Vanderbilt University Medical Center

Skip to Content

Vanderbilt University Medical Center Reporter

Agreement sets stage for enhanced My Cancer Genome

by | Posted on Thursday, Feb. 13, 2014 — 10:27 AM

Vanderbilt-Ingram Cancer Center (VICC) and GenomOncology have announced an agreement for the exclusive commercial development of a decision support tool based on My Cancer Genome, an online precision cancer medicine knowledge resource for physicians, patients, caregivers and researchers.

Mia Levy, M.D., Ph.D.

Mia Levy, M.D., Ph.D., VICC co-founder of the My Cancer Genome tool, said the agreement should improve the way oncologists deliver genome-directed care across the country.

“We are excited about the opportunity to collaborate with GenomOncology to enhance My Cancer Genome and develop tools for other hospitals, labs and cancer centers to use for patient care,” said Levy, Ingram assistant professor of Cancer Research. “We believe in the need for high-quality, curated information to educate physicians and give them confidence as they make treatment decisions for patients.”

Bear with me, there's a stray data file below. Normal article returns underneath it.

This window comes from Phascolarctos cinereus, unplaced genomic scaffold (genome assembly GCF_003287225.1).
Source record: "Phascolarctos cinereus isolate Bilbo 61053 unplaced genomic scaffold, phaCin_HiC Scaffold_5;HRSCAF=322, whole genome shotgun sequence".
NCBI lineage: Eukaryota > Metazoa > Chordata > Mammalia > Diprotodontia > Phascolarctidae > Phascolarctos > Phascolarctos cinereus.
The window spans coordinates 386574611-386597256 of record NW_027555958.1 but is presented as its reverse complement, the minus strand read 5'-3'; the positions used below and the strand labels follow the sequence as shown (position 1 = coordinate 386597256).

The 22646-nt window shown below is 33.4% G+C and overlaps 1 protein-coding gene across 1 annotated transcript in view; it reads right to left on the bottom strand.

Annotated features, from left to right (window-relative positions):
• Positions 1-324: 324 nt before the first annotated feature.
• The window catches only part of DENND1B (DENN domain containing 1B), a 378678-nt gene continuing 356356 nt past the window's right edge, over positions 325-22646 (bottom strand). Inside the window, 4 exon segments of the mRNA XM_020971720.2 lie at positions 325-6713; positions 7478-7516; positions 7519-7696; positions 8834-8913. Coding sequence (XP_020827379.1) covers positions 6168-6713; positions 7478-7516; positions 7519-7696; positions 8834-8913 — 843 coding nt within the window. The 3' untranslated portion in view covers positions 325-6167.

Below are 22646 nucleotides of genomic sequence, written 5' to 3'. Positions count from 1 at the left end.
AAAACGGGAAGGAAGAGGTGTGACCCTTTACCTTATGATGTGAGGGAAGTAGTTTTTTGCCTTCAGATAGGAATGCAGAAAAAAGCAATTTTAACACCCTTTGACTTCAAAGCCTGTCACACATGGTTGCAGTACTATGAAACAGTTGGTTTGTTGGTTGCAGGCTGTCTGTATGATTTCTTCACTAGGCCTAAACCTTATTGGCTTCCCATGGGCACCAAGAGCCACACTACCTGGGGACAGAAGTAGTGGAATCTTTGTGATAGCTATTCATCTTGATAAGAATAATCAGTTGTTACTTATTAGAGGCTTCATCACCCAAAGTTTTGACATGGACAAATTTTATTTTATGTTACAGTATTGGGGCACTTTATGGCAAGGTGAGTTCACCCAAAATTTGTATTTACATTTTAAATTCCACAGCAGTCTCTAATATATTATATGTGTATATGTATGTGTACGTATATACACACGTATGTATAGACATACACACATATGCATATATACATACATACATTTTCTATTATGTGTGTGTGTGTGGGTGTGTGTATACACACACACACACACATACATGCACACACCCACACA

Through this collaboration, GenomOncology, based in Westlake, Ohio, and VICC will enhance My Cancer Genome through the development of a new genomics content management tool. The MyCancerGenome.org website will remain free and open to the public.

In addition, GenomOncology will develop a decision support tool based on My Cancer Genome data that will enable automated interpretation of mutations in the genome of a patient’s tumor, providing actionable results in hours versus days. According to the terms of the agreement, all commercial use of My Cancer Genome in any form will be licensed through GenomOncology.

“The future of cancer diagnostics and treatment is genomics-based precision medicine. Therapies based on the specific genetic alterations that underlie a patient’s cancer not only result in better outcomes but often have less adverse reactions,” said Manuel Glynias, president and CEO of GenomOncology. “A resource like My Cancer Genome that matches tumor mutations to therapies and makes information accessible and convenient is an incredibly valuable tool. Our collaboration with Vanderbilt-Ingram Cancer Center on My Cancer Genome is designed to keep this resource comprehensive, scalable and easy for clinicians to use.”

VICC launched My Cancer Genome in January 2011 as an integral part of the Personalized Cancer Medicine Initiative that helps physicians and researchers track the latest developments in precision cancer medicine and connect with clinical research trials. This Web-based information tool is designed to quickly educate clinicians on the rapidly expanding list of genetic mutations that impact cancers and enable the research of treatment options based on specific mutations.

For more information on My Cancer Genome, visit www.mycancergenome.org.

Contact:
Dagny Stuart, (615) 936-7245
Dagny.stuart@vanderbilt.edu




Find Us On:
YouTube Twitter Facebook